The chain is unbreakable only when even the smallest link holds tightly with the others. A community, which permits within itself members who do nothing, will be destroyed by them.
All organizations of people need leadership. Our world more naturally gravitates toward chaos rather than order. Sheep need shepherds, armies need generals, teams need coaches, and local churches need pastors. By God’s grace, he designed this role for men who are particularly affirmed, gifted, and qualified to serve as pastors – also referred to as overseers, elders, and shepherds. (Acts 20:17, 28; 1 Pt. 5:1)
As overseers, the pastors watch over the spiritual needs and direction of the whole congregation. As shepherds, the pastors protect the congregation from false teaching, disobedience, and corruption. They feed the sheep regularly with the right teaching of the Scriptures and they lead them into green pastures of understanding, obedience, and rest. As elders, they provide God-given wisdom based not upon personal experience but on God’s revelation in the Scriptures and its application to daily life.
It was Paul’s missional practice to not only evangelize the lost in a city and gather them into churches but to then appoint elders over those churches.
“And when they had appointed elders for them in every church, with prayer and fasting they committed them to the Lord in whom they had believed.” (Acts 14:23)
Pastors, therefore, are essential gifts to God’s church as teachers, protectors, examples, and leaders. The normal pattern of the New Testament suggests that local churches have a plurality of elders, meaning that a team of qualified elders are accountable to one another and to the congregation. Together, with the affirmation of the congregation, they make major doctrinal, methodological, and directional decisions. While the congregation may have the final vote on matters of church discipline, budgeting, and other large decisions, the elders collaboratively lead the congregation through these issues. They bear a great deal of responsibility, authority, and influence while holding one another accountable and leaning on one another’s wisdom. Because many churches have embraced singular pastor models, this has often led to an unhealthy twisting of the deacon position to do what a plurality of pastors should do. When deacons are twisted to act as elders, both elder and deacon ministry is neglected.
God has called the church to more than maintaining purity and even more than just doctrinal integrity. He has called the church to be more than a teaching point where Bible studies are led. He has called us to that undoubtedly, but he has not called us to that only. God’s people are commanded to be salt and light in the world. (Matt. 5:13-16) We are to care for the impoverished, the helpless, and the hurting. (Js. 1:26-27) We are called to fulfill the great commission not only in our own communities but to the ends of the earth. (Acts 1:8).
The task is overwhelming. Take a moment to consider the needs in your own church as you carry on weekly services to both disciple believers and evangelize visitors. Consider the details, logistical planning, and leadership that is required for the church to make kingdom expansion a reality in the Sunday morning service alone. On any given Sunday morning, many people gather having no idea of what took place to make that time of worship possible. They enter into the doors of a building. During the week someone cleaned that building, maintained that building, and paid the bills on that building. Someone cut the grass, fixed the plumbing issue in the bathroom, and renewed that year’s termite contract. Someone maintained and prepared the equipment, the technology, and the musical instruments to be used in the service. Someone prepared the elements for the Lord’s supper, filled up the baptistry, prepared visitor materials, organized nursery rotations, trained nursery workers, planned and practiced for musical worship. For larger churches, parking teams and security teams were prepared for action. During the service, musical worship is led, announcements are given, the offering is collected, technology ministries such as podcasts are utilized, lyrics for corporate singing are displayed, and scripture reading slides are presented.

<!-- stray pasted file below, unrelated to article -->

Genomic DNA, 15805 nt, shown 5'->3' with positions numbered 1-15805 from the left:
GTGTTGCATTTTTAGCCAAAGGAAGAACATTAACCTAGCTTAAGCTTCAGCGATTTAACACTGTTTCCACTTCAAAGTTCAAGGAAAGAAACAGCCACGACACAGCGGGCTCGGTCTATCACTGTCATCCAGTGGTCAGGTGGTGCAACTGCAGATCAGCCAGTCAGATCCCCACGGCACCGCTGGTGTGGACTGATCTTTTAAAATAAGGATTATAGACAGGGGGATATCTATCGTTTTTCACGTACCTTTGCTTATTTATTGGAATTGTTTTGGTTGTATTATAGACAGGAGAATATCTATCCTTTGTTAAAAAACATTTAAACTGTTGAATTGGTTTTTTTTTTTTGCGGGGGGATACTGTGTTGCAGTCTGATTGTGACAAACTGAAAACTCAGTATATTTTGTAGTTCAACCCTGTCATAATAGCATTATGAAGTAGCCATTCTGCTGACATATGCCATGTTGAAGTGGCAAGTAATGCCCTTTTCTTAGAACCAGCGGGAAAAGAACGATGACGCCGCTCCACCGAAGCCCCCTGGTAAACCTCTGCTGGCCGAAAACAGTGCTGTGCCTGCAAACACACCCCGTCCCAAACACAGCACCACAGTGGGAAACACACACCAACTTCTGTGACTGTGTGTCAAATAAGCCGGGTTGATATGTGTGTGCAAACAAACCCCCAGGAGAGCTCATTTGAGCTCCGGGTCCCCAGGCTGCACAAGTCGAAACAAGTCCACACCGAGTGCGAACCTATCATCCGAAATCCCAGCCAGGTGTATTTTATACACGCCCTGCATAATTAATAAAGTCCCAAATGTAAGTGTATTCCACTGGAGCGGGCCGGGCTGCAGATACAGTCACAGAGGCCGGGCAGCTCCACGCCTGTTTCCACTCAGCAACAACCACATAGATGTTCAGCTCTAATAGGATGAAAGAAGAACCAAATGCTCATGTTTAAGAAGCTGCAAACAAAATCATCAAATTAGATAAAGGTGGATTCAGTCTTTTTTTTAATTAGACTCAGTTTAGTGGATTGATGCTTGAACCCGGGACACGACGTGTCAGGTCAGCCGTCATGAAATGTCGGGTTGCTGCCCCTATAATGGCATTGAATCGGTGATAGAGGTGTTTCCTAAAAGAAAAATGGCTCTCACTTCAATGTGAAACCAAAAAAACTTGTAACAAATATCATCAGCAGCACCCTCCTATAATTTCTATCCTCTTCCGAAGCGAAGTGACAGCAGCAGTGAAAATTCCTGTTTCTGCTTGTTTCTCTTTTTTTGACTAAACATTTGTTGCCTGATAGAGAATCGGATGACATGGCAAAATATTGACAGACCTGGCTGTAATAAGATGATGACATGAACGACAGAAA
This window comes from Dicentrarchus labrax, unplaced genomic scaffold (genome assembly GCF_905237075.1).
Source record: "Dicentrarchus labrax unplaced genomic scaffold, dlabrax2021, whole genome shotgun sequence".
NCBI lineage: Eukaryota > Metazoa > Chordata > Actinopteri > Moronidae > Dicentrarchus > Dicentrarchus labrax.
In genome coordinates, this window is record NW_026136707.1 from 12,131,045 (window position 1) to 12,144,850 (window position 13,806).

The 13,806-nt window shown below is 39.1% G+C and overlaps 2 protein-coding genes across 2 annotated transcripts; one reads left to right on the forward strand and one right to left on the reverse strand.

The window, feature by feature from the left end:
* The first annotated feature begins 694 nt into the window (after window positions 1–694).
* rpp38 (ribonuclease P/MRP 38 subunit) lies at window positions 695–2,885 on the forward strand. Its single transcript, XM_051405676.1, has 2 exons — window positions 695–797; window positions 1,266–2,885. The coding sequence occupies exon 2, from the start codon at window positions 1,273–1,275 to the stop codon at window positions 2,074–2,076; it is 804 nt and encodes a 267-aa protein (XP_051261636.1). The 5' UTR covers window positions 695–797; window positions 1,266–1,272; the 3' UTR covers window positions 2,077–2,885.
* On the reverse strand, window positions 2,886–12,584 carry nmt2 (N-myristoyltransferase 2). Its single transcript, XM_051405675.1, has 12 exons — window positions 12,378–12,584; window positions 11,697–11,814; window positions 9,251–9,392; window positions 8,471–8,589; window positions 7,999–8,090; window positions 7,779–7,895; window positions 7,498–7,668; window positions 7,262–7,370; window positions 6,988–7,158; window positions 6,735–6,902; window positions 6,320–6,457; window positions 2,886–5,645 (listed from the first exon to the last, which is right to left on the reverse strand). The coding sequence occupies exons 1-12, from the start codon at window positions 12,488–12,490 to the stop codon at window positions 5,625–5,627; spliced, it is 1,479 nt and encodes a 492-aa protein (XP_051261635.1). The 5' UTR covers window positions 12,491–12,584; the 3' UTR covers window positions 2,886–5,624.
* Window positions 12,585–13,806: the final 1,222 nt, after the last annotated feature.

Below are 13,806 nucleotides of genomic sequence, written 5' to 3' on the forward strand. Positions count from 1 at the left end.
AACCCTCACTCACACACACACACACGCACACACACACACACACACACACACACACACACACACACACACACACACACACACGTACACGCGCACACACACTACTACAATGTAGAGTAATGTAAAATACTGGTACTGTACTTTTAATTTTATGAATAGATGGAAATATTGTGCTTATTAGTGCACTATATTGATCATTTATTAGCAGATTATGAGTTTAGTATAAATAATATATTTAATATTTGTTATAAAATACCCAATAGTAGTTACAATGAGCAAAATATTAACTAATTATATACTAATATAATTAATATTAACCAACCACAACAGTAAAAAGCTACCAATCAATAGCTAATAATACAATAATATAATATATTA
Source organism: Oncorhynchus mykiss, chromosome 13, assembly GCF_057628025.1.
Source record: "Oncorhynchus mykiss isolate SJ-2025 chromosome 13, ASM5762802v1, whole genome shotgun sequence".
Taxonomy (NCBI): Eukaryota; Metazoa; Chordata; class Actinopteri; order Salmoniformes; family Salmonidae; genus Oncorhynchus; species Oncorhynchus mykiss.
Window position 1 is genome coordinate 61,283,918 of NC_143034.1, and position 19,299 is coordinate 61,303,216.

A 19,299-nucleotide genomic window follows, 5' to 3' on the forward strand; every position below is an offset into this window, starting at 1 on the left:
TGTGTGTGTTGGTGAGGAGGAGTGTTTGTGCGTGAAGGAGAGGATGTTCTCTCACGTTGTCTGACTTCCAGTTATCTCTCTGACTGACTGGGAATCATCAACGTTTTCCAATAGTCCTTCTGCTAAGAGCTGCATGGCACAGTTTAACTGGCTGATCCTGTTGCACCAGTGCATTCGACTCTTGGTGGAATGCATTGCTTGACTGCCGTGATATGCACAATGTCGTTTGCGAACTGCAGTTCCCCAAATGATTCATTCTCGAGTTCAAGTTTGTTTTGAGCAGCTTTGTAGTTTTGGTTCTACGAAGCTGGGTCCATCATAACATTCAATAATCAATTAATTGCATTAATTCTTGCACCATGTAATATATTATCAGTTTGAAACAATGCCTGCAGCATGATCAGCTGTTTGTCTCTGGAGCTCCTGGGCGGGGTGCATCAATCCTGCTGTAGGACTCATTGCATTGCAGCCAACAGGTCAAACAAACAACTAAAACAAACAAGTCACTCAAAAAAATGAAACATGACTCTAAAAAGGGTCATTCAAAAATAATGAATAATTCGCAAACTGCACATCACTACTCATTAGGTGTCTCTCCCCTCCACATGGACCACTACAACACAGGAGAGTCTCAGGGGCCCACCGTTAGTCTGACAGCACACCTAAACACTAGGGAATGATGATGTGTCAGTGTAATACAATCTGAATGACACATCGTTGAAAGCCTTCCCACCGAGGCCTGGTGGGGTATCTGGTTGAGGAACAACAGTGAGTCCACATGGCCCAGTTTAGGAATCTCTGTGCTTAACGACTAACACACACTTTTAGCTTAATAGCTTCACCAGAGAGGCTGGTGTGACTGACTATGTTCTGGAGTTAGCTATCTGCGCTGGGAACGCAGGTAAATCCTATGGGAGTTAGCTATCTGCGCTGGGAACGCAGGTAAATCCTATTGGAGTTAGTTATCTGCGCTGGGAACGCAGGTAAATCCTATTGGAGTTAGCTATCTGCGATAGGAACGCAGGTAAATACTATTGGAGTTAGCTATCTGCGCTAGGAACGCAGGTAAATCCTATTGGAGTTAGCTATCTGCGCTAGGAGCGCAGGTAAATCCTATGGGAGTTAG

During the service, a pastor preaches a sermon over which he has labored, studied, and prayed over. He has done so in between preparing for small groups, leading staff meetings, mentoring upcoming leaders, counseling troubled church members, evangelizing the lost in the community, overseeing the ministries of the church, and shepherding his own family. After the service, the offering is counted, reported, and deposited. Throughout the week, checks are written, expenses are recorded, and budgets are managed. All of this takes place just so that the local church can come together weekly for corporate devotion to the word of God, the fellowship, musical worship and the sacraments. But, once again, this is not all the church is called to.